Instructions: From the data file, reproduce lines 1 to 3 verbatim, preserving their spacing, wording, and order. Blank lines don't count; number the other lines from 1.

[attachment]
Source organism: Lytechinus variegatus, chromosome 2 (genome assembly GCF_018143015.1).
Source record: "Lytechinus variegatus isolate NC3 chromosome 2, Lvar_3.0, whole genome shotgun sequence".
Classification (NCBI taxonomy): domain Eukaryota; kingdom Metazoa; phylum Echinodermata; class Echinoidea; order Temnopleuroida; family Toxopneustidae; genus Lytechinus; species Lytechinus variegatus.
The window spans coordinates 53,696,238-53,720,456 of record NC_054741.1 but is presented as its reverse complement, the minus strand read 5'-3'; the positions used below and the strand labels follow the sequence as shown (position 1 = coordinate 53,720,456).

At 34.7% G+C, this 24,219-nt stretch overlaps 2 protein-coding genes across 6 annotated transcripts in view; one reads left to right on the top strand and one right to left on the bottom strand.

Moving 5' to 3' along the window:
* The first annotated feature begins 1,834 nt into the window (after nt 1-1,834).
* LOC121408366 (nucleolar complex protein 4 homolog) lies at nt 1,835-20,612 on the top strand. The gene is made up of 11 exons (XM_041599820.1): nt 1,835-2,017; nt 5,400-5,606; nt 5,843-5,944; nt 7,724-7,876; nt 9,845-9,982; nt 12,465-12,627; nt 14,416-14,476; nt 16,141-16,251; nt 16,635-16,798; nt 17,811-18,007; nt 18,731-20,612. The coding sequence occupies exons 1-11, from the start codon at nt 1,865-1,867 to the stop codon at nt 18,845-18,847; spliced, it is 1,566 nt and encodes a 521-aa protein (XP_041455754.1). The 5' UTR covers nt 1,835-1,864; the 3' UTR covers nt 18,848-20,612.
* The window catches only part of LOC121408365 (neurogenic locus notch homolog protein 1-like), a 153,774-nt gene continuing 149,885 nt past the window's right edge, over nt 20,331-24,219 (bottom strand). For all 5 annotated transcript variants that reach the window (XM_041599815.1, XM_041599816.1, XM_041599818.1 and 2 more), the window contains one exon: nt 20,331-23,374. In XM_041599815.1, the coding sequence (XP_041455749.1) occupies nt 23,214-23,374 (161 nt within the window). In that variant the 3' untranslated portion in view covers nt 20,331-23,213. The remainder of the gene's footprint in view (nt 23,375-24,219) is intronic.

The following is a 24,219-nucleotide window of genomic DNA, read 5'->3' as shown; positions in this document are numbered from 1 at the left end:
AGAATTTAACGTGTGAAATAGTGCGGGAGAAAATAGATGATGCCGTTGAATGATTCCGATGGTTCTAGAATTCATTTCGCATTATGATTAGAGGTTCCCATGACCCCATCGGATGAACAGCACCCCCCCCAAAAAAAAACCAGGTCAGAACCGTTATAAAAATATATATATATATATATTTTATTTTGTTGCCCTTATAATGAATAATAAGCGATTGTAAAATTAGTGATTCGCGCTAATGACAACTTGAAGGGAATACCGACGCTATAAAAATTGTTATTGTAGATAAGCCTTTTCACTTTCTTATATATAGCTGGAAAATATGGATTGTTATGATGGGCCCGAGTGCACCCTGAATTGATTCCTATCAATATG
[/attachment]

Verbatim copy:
Source organism: Lytechinus variegatus, chromosome 2 (genome assembly GCF_018143015.1).
Source record: "Lytechinus variegatus isolate NC3 chromosome 2, Lvar_3.0, whole genome shotgun sequence".
Classification (NCBI taxonomy): domain Eukaryota; kingdom Metazoa; phylum Echinodermata; class Echinoidea; order Temnopleuroida; family Toxopneustidae; genus Lytechinus; species Lytechinus variegatus.